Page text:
In the end, I am the idiot for reading and taking this article seriously, then taking the time to respond to such over-inflated hyper-opinionated journalism.

Talk about hyper-opinionated...
I just installed the Adove SVG plug-in and checked out a few samples at BurningPixel. Pretty cool. Here's a new introductory article to go along with those at pinkjuice.com: SVG - A New Standard in Web Graphics.
MetaFilter led Taylor to this great QT movie featuring an all Atari 2600 soundtrack, which led me to retrogames.com, which pointed to this catalog of Mame roms, which explains why I'm about to play Mr. Do.
MyFonts.com: WhatTheFont
Have you ever seen a font in a magazine and said, "Hey, that's cool!" But you didn't know the name of that font? Let the Myfonts.com WhatTheFont Tool help you out. Upload a scanned image of the font and we'll show you the closest matches in our database!

Thursday, September 28, 2000

Salon Looks to Web-Publishing System as a Way Out of Nasdaq Doldrums:
Salon.com, convinced that its lowly stock is drastically underappreciated, is close to spinning off a homegrown content-publishing tool in hopes of unlocking some of that hidden-to-the-market value.
Related link: Industrial Strength Publishing by Ian Kallen, manager of systems and software for Salon.com.
On the Web, Price Tags Blur -- an article not only on Amazon's recent price changing experiments, but on dynamic pricing schemes in general. My favorite is the Coke machine that raises its price with the temperature.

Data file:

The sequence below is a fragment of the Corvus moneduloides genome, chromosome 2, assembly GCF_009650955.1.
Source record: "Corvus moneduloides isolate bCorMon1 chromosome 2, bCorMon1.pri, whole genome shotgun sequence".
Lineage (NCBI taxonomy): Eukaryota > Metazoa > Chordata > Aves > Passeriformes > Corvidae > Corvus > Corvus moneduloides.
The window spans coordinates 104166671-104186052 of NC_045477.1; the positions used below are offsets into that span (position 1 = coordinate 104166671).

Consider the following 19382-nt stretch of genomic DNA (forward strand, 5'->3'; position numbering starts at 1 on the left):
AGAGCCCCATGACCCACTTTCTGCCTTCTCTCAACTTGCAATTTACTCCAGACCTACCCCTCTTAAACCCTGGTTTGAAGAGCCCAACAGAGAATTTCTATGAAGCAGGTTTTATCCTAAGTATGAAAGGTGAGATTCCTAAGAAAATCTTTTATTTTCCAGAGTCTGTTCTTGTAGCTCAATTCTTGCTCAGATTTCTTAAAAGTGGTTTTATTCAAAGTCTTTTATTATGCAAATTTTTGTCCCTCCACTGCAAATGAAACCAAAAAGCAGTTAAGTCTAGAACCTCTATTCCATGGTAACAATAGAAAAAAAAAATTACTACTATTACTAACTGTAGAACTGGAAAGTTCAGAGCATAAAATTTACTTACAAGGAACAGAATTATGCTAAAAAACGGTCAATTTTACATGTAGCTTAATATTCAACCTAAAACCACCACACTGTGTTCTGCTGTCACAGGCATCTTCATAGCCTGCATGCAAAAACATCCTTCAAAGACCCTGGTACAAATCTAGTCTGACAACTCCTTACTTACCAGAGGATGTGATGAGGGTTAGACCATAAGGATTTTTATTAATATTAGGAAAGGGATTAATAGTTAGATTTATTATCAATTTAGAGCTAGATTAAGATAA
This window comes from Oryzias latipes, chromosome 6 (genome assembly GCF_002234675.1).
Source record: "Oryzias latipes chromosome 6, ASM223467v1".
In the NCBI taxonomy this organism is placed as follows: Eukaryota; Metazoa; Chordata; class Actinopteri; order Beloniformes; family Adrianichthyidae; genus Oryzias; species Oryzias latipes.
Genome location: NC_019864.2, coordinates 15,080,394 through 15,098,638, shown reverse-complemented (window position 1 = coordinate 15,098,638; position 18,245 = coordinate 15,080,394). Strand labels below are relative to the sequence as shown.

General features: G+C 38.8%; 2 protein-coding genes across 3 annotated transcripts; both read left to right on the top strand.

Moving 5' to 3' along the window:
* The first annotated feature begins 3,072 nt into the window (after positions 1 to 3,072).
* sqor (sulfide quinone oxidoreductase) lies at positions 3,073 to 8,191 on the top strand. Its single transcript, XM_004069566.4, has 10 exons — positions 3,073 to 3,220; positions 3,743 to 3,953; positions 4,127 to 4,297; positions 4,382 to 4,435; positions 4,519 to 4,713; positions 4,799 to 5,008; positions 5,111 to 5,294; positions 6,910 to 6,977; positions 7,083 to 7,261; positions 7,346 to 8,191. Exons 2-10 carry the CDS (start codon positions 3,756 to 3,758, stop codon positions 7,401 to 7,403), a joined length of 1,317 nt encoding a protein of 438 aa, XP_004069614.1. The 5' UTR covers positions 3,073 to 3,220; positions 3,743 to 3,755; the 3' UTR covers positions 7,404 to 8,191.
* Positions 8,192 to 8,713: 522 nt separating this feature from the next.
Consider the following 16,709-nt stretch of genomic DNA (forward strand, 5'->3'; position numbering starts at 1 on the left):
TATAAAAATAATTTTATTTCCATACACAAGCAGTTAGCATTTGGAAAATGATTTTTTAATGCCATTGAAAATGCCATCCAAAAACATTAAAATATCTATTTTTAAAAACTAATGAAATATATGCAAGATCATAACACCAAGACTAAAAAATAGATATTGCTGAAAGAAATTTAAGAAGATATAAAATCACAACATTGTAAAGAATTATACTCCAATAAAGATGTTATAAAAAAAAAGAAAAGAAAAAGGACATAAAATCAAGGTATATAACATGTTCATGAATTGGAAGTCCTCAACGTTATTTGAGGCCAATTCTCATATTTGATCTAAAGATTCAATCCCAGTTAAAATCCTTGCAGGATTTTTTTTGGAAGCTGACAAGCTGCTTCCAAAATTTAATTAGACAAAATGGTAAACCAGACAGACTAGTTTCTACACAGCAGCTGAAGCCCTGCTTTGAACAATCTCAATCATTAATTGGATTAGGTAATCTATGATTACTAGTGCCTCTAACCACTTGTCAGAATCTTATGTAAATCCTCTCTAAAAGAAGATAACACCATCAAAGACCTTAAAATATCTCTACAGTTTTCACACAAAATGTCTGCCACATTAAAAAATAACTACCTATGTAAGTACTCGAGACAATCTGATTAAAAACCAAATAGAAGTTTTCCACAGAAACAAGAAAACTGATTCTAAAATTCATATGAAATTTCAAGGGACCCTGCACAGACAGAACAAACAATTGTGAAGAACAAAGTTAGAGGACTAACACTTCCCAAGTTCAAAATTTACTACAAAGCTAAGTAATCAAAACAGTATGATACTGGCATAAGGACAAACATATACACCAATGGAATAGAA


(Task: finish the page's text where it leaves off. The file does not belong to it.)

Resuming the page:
Coke Chairman Douglas Ivester noted that people watching, say, a sports championship in summer heat would naturally develop a powerful craving for a drink. "So it's fair that it should be more expensive," he was quoted as telling a Brazilian magazine. "The machine will simply make this process automatic."
I have several friends/acquaintances that are jumping/have leaped into the web log arena recently:
  • Jon Varner, whom you may know from these pages as "V," is the fake dub.
  • Jonathon Barlow tends the Barlow farms.
  • Coming soon, my friends at lineamenta.com will have an architecturally minded web log, which they are letting me help set up.
  • Meanwhile, Derek continues to not have a web log, while Aaron logs away. Sort of.
Feeling ignorant because I knew nothing about the philosopher/logician Willard Van Orman Quine, I went a-searching at dmoz.org and found an interesting quiz on Quine's On What There Is article ("To be is to be the value of a variable") (well explicated by Stephen Yablo, literally), a rebuttal of the prevailing philosophical view that Quine's philosophy utterly rejects analyticia (by Paul Artin Boghossian), and an article on Understanding Quine's Theses of Indeterminacy, which I found on Nick "Rainbows are motherf****rs" Bostrom's excellent home page.